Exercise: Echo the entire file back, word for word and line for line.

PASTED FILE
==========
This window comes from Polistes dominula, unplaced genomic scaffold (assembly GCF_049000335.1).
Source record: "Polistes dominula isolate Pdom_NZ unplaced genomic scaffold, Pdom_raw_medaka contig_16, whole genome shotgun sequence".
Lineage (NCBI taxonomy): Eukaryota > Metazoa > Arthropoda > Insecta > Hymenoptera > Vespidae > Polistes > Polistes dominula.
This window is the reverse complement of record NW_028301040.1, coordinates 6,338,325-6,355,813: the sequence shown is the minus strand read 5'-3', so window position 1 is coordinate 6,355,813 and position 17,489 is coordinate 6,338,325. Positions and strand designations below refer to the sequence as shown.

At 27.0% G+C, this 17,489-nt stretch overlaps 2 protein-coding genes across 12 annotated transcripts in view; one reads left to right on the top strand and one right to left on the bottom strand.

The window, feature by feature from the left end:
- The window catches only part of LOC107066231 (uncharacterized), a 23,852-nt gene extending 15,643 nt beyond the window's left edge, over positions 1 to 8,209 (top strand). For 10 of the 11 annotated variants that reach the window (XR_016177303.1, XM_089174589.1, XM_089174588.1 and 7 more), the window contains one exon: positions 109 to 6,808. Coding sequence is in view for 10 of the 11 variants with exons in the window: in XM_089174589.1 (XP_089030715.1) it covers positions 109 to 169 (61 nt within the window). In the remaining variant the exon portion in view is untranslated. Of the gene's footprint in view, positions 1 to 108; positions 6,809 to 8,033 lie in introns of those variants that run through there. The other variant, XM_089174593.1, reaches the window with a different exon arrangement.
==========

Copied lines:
This window comes from Polistes dominula, unplaced genomic scaffold (assembly GCF_049000335.1).
Source record: "Polistes dominula isolate Pdom_NZ unplaced genomic scaffold, Pdom_raw_medaka contig_16, whole genome shotgun sequence".
Lineage (NCBI taxonomy): Eukaryota > Metazoa > Arthropoda > Insecta > Hymenoptera > Vespidae > Polistes > Polistes dominula.
This window is the reverse complement of record NW_028301040.1, coordinates 6,338,325-6,355,813: the sequence shown is the minus strand read 5'-3', so window position 1 is coordinate 6,355,813 and position 17,489 is coordinate 6,338,325. Positions and strand designations below refer to the sequence as shown.

At 27.0% G+C, this 17,489-nt stretch overlaps 2 protein-coding genes across 12 annotated transcripts in view; one reads left to right on the top strand and one right to left on the bottom strand.

The window, feature by feature from the left end:
- The window catches only part of LOC107066231 (uncharacterized), a 23,852-nt gene extending 15,643 nt beyond the window's left edge, over positions 1 to 8,209 (top strand). For 10 of the 11 annotated variants that reach the window (XR_016177303.1, XM_089174589.1, XM_089174588.1 and 7 more), the window contains one exon: positions 109 to 6,808. Coding sequence is in view for 10 of the 11 variants with exons in the window: in XM_089174589.1 (XP_089030715.1) it covers positions 109 to 169 (61 nt within the window). In the remaining variant the exon portion in view is untranslated. Of the gene's footprint in view, positions 1 to 108; positions 6,809 to 8,033 lie in introns of those variants that run through there. The other variant, XM_089174593.1, reaches the window with a different exon arrangement.